Republican presidential candidate Donald Trump is toning down his compliments for Russia and Vladimir Putin as such rhetoric got him in trouble recently. After calling on Russia to find 30.000 missing emails from rival Hillary Clinton, Trump told reporters he doesn't know Putin and never called him a great leader, just one who's better than President Barack Obama. Putin has welcomed Trump's overtures, but, as Zlatica Hoke reports, ordinary Russians say they are not putting much faith in Trump.
    Video

    Video Uganda Unveils its First Solar-powered Bus

    A solar-powered bus described by its Ugandan makers as the first in Africa has made its public debut. Kiira Motors' electric bus, Kayoola, displayed recently at a stadium in Uganda's capital. From Kampala, Maurice Magorane filed this report narrated by Salem Solomon.
    Video

    Video Silicon Valley: More Than A Place, It's a Culture

    Silicon Valley is a technology powerhouse and a place that companies such as Google, Facebook and Apple call home. It is a region in northern California that stretches from San Francisco to San Jose. But, more than that, it's known for its startup culture. VOA's Elizabeth Lee went inside one company to find out what it's like to work in a startup.
    Video

    Video Immigrant Delegate Marvels at Democratic Process

    It’s been a bitter and divisive election season – but first time Indian-American delegate Dr. Shashi Gupta headed to the Democratic National Convention with a sense of hope. VOA’s Katherine Gypson followed this immigrant with the love of U.S. politics all the way to Philadelphia.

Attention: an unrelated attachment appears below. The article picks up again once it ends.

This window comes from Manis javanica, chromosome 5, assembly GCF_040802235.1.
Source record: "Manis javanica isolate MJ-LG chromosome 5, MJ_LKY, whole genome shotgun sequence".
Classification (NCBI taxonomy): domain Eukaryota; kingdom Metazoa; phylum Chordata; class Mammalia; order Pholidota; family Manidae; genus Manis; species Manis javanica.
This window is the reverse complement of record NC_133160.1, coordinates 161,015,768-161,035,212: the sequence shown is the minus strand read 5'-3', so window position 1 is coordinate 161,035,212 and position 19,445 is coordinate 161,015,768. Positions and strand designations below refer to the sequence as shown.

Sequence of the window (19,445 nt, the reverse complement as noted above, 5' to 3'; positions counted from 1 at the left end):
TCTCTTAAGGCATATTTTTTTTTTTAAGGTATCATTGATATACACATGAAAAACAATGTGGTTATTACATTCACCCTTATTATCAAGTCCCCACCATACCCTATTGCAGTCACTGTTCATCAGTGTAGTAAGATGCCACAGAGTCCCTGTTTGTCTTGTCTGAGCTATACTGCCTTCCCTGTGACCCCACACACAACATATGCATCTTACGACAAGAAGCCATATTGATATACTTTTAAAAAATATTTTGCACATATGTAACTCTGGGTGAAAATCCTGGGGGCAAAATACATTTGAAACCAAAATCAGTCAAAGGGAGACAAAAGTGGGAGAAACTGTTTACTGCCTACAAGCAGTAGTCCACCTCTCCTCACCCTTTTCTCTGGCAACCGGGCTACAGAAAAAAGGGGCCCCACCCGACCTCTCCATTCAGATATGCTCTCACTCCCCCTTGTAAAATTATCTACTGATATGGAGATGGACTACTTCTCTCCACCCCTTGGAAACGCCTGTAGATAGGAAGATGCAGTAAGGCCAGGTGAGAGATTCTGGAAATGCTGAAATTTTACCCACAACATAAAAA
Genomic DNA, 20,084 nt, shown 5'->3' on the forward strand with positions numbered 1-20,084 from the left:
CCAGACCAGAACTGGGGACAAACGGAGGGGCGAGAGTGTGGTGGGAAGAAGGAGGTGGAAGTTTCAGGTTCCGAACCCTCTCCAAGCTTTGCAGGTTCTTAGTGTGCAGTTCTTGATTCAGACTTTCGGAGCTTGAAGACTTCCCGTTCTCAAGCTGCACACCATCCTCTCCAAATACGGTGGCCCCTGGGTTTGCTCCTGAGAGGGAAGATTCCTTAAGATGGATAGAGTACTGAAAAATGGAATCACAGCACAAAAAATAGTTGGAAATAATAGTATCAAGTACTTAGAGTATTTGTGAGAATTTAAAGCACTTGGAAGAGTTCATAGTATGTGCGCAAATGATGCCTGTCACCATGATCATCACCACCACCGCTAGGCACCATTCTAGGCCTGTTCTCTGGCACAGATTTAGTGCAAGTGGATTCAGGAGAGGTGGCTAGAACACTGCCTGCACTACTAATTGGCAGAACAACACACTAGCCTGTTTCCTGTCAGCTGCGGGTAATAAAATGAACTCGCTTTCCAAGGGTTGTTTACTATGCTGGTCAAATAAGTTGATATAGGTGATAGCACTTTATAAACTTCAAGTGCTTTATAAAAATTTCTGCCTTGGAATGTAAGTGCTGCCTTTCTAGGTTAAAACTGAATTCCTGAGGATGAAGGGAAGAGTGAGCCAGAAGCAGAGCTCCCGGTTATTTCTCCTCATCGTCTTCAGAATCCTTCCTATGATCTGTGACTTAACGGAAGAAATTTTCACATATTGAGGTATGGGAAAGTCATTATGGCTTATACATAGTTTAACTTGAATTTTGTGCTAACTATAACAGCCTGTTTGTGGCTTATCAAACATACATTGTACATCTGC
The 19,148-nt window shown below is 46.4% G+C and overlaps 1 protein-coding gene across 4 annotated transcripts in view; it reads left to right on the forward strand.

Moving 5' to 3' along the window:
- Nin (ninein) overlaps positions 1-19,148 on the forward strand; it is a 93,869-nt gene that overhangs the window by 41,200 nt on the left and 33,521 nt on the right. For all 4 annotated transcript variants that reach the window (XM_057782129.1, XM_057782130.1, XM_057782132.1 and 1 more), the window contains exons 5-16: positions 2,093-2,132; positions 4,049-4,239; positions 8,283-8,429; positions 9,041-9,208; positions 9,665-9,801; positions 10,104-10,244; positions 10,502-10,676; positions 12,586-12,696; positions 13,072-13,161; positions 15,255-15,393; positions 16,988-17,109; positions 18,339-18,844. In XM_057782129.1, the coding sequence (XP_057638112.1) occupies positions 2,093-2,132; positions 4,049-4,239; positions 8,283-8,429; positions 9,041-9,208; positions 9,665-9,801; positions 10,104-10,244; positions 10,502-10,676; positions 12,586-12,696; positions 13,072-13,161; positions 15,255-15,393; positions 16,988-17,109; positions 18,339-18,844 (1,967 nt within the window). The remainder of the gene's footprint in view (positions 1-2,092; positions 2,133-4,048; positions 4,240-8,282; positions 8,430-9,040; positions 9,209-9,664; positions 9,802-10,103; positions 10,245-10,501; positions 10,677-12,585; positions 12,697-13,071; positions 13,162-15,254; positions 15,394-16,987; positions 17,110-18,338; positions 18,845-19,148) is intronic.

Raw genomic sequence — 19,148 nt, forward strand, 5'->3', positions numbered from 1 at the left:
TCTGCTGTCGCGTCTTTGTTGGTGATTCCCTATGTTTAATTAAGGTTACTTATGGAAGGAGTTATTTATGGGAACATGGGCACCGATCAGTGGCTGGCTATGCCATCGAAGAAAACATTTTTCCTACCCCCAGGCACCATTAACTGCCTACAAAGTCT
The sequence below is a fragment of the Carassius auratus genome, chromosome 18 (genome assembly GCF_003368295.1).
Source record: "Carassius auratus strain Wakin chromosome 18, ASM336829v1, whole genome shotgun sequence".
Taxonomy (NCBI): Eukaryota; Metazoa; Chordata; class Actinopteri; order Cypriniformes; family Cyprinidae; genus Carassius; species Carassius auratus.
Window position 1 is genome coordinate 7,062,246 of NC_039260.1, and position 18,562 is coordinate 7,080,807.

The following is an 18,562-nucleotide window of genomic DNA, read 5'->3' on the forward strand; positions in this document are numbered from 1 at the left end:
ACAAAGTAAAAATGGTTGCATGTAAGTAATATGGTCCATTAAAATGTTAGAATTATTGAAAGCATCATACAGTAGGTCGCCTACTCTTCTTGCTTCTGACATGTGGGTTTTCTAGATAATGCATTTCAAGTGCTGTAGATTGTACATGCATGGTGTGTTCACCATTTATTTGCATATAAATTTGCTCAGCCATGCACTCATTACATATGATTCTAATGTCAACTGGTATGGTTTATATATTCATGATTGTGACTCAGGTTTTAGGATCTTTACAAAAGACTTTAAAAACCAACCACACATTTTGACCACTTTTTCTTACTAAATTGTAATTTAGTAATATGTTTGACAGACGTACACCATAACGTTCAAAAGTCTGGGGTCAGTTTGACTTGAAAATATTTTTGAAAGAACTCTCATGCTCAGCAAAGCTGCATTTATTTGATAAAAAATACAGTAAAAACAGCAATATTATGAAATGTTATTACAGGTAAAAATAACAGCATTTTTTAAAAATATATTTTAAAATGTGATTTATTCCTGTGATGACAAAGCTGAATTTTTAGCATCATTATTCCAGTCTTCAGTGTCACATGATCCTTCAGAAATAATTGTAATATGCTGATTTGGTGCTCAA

Video

    Video Dutch Entrepreneurs Turn Rainwater Into Beer

    June has been recorded as one of the wettest months in more than a century in many parts of Europe. To a group of entrepreneurs in Amsterdam the rain came as a blessing, as they used the extra water to brew beer. Serginho Roosblad has more to the story.
    Video

    Video Commerce Thrives on US-Mexico Border

    At the Democratic Convention in Philadelphia this week, the party’s presumptive presidential nominee, Hillary Clinton, is expected to attack proposals made by her opponent, Republican presidential nominee Donald Trump, to build a wall along the U.S.-Mexico border. Last Friday, President Barack Obama hosted his Mexican counterpart, President Enrique Peña Nieto, to underscore the good relations between the two countries. VOA’s Greg Flakus reports from Tucson.
    Video

    Video Film Helps Save Ethiopian Children Thought to be Cursed

    'Omo Child' looks at effort of African man to stop killings of ‘mingi’ children
    Video

    Video London’s Financial Crown at Risk as Rivals Eye Brexit Opportunities

    By most measures, London rivals New York as the only true global financial center. But Britain’s vote to leave the European Union – so-called ‘Brexit’ – means the city could lose its right to sell services tariff-free across the bloc, risking its position as Europe’s financial headquarters. Already some banks have said they may shift operations to the mainland. Henry Ridgwell reports from London.

    Special Report

    Adrift The Invisible African Diaspora